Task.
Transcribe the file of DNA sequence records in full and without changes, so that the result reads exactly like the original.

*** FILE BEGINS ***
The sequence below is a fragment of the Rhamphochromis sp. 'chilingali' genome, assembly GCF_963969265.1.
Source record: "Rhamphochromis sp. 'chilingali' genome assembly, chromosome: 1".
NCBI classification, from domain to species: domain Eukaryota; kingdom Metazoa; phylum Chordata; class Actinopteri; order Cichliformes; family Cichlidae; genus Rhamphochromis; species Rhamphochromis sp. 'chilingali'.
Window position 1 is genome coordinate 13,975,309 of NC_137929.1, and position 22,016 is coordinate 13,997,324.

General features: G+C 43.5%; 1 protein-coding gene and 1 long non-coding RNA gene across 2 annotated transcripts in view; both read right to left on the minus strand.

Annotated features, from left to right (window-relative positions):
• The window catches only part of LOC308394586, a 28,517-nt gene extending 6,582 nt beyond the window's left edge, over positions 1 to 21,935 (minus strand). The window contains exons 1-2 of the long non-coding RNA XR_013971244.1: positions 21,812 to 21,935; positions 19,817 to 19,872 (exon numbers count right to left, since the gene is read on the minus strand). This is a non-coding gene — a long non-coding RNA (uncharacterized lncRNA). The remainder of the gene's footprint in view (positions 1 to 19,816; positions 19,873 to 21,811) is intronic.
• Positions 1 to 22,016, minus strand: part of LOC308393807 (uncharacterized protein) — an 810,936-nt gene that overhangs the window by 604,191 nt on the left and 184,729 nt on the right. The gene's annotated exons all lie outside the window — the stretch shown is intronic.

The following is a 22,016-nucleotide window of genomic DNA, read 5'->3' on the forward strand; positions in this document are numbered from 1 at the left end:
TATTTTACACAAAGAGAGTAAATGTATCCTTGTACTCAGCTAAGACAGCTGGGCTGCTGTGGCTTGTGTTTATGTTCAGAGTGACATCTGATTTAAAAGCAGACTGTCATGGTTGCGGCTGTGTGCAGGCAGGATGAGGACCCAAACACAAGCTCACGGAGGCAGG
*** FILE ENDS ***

The sequence below is a fragment of the Rhamphochromis sp. 'chilingali' genome, assembly GCF_963969265.1.
Source record: "Rhamphochromis sp. 'chilingali' genome assembly, chromosome: 1".
NCBI classification, from domain to species: domain Eukaryota; kingdom Metazoa; phylum Chordata; class Actinopteri; order Cichliformes; family Cichlidae; genus Rhamphochromis; species Rhamphochromis sp. 'chilingali'.
Window position 1 is genome coordinate 13,975,309 of NC_137929.1, and position 22,016 is coordinate 13,997,324.

General features: G+C 43.5%; 1 protein-coding gene and 1 long non-coding RNA gene across 2 annotated transcripts in view; both read right to left on the minus strand.

Annotated features, from left to right (window-relative positions):
• The window catches only part of LOC308394586, a 28,517-nt gene extending 6,582 nt beyond the window's left edge, over positions 1 to 21,935 (minus strand). The window contains exons 1-2 of the long non-coding RNA XR_013971244.1: positions 21,812 to 21,935; positions 19,817 to 19,872 (exon numbers count right to left, since the gene is read on the minus strand). This is a non-coding gene — a long non-coding RNA (uncharacterized lncRNA). The remainder of the gene's footprint in view (positions 1 to 19,816; positions 19,873 to 21,811) is intronic.
• Positions 1 to 22,016, minus strand: part of LOC308393807 (uncharacterized protein) — an 810,936-nt gene that overhangs the window by 604,191 nt on the left and 184,729 nt on the right. The gene's annotated exons all lie outside the window — the stretch shown is intronic.

The following is a 22,016-nucleotide window of genomic DNA, read 5'->3' on the forward strand; positions in this document are numbered from 1 at the left end:
TATTTTACACAAAGAGAGTAAATGTATCCTTGTACTCAGCTAAGACAGCTGGGCTGCTGTGGCTTGTGTTTATGTTCAGAGTGACATCTGATTTAAAAGCAGACTGTCATGGTTGCGGCTGTGTGCAGGCAGGATGAGGACCCAAACACAAGCTCACGGAGGCAGG